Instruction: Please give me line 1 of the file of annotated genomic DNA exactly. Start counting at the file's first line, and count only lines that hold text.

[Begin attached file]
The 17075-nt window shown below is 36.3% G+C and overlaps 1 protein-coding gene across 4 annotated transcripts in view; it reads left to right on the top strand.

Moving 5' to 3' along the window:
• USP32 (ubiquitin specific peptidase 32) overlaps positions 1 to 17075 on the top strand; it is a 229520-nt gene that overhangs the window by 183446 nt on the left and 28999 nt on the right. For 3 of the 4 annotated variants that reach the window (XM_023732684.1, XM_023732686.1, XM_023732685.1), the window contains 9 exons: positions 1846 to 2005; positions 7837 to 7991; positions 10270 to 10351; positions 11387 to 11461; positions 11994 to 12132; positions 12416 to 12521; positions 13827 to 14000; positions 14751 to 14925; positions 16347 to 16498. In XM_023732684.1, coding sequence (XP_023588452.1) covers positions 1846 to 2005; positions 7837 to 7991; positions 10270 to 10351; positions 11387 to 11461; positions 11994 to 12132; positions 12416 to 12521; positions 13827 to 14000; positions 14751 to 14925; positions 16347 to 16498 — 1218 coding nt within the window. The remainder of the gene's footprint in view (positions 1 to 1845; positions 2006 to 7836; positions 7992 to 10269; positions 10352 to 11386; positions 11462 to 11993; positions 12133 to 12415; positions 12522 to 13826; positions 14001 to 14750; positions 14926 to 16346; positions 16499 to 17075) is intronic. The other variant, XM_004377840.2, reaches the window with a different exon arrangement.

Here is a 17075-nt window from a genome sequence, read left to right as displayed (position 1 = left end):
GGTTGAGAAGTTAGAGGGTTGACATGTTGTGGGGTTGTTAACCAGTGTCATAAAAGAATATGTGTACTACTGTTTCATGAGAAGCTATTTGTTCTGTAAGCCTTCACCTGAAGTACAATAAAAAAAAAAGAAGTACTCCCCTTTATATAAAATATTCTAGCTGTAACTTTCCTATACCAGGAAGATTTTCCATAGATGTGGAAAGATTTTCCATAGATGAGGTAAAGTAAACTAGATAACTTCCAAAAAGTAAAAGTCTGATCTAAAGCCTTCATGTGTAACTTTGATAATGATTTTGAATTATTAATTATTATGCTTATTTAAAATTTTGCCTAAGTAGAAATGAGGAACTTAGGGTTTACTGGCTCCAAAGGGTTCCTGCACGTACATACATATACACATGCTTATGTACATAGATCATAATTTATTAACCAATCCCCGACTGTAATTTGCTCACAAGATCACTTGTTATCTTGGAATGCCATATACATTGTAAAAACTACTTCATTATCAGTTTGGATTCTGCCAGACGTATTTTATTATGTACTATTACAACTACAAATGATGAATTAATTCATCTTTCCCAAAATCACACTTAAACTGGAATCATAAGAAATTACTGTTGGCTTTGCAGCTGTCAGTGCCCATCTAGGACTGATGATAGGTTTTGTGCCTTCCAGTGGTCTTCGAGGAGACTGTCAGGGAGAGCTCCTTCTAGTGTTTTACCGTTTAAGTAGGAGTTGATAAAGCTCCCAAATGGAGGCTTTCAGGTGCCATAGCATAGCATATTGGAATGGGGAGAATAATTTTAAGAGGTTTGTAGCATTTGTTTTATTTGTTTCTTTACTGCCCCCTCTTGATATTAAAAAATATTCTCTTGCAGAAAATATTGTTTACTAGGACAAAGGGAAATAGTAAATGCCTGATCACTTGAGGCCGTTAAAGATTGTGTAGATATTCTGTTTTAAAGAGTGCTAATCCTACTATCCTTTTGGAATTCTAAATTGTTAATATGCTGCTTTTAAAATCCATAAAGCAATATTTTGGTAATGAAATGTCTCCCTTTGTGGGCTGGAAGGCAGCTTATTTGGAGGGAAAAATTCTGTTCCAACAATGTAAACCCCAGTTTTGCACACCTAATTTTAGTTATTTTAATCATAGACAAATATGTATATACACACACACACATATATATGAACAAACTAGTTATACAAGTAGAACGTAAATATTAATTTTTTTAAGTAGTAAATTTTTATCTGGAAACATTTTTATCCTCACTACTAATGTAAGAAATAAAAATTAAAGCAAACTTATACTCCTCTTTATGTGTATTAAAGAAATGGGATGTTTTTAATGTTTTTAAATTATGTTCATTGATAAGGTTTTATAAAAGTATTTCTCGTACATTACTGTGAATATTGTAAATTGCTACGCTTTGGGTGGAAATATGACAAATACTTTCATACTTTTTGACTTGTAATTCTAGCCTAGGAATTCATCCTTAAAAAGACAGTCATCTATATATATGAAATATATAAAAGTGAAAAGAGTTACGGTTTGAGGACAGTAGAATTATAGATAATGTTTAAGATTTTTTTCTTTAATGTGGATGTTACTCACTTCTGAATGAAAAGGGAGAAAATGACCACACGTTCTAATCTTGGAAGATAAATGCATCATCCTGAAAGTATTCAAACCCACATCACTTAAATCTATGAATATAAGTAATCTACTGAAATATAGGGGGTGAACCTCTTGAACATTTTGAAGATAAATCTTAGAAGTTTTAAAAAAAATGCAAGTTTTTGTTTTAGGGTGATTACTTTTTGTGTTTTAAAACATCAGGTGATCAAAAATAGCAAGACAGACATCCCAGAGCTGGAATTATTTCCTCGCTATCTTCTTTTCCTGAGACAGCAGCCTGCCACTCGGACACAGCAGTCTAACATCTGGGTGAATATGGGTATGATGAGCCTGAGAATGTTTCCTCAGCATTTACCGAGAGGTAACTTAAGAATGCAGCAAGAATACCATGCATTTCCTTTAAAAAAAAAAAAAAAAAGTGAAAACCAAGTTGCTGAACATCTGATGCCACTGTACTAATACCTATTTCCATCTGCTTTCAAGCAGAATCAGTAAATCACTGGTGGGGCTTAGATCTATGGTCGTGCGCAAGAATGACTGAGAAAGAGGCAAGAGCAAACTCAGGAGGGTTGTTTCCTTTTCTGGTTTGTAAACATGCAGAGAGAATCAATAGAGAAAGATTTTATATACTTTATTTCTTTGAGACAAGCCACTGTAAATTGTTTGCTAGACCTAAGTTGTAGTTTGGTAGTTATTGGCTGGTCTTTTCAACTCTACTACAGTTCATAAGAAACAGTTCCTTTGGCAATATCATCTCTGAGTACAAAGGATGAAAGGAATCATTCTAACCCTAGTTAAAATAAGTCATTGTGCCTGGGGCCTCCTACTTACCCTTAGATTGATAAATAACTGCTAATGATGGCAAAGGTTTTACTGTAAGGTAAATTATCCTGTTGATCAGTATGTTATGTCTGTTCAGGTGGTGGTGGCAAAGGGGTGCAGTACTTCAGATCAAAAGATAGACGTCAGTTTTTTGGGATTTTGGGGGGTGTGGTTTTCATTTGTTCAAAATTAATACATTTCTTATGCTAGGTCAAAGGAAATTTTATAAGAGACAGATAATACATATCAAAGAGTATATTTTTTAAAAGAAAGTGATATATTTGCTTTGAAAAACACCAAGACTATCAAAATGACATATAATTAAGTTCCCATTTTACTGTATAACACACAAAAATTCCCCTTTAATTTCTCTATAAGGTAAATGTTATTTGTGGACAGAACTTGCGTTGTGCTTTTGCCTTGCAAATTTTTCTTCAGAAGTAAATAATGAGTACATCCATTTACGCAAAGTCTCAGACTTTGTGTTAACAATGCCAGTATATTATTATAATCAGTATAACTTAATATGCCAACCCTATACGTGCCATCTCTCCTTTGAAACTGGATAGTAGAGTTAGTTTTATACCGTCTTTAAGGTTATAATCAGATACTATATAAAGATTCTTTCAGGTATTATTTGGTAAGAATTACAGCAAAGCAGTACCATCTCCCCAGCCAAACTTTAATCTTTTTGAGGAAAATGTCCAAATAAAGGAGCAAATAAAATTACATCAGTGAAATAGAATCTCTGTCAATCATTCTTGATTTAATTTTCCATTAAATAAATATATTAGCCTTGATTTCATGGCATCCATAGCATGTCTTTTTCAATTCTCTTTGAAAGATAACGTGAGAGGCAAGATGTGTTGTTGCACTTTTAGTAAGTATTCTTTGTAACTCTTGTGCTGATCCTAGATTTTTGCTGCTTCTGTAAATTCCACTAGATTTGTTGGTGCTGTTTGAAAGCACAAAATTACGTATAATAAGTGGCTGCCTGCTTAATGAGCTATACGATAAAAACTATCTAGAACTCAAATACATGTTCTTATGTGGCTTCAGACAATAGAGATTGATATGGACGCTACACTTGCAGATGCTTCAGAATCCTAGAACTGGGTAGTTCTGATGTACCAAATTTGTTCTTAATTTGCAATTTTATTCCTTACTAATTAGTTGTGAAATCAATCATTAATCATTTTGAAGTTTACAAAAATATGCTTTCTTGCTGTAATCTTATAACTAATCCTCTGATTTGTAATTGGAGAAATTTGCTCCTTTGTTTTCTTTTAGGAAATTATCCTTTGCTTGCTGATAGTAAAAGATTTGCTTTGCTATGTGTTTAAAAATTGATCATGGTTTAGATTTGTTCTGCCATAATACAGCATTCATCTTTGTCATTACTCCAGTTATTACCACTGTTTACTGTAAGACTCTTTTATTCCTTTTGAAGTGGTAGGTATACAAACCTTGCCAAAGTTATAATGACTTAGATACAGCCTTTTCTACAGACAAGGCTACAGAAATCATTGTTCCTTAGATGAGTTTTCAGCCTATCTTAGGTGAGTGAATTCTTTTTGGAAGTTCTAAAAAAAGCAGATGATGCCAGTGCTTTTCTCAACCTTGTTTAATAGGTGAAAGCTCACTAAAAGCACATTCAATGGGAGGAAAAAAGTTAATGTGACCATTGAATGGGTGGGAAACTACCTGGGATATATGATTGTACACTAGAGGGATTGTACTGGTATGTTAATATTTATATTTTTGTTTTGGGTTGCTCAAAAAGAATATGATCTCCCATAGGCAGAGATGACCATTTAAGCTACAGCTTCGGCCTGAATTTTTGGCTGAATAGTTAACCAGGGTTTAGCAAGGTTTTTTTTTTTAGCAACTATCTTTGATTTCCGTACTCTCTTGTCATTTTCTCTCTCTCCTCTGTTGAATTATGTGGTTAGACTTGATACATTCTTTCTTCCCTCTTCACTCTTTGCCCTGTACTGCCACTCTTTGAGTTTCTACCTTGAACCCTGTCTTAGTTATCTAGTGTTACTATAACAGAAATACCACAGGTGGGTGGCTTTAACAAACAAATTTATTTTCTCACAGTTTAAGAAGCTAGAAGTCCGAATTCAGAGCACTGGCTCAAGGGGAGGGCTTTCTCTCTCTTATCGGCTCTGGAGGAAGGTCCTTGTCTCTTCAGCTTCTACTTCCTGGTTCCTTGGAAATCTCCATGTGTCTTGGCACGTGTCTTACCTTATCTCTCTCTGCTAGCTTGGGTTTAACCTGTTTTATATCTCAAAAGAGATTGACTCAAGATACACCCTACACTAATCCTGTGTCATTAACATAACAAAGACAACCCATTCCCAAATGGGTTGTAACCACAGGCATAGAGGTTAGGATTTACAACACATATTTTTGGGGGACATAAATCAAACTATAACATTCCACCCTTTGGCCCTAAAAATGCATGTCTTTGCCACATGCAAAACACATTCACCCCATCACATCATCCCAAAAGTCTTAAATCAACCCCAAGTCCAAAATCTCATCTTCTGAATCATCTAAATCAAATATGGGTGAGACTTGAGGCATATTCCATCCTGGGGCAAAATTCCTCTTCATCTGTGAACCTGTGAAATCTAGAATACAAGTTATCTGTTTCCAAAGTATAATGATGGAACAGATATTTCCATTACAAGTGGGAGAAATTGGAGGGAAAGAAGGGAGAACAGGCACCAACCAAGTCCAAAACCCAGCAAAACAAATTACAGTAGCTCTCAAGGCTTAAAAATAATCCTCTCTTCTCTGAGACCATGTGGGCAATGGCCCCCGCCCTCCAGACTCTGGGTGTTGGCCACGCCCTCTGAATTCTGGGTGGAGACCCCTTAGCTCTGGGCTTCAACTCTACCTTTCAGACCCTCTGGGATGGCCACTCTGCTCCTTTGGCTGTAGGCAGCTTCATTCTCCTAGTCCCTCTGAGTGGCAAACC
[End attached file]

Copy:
The 17075-nt window shown below is 36.3% G+C and overlaps 1 protein-coding gene across 4 annotated transcripts in view; it reads left to right on the top strand.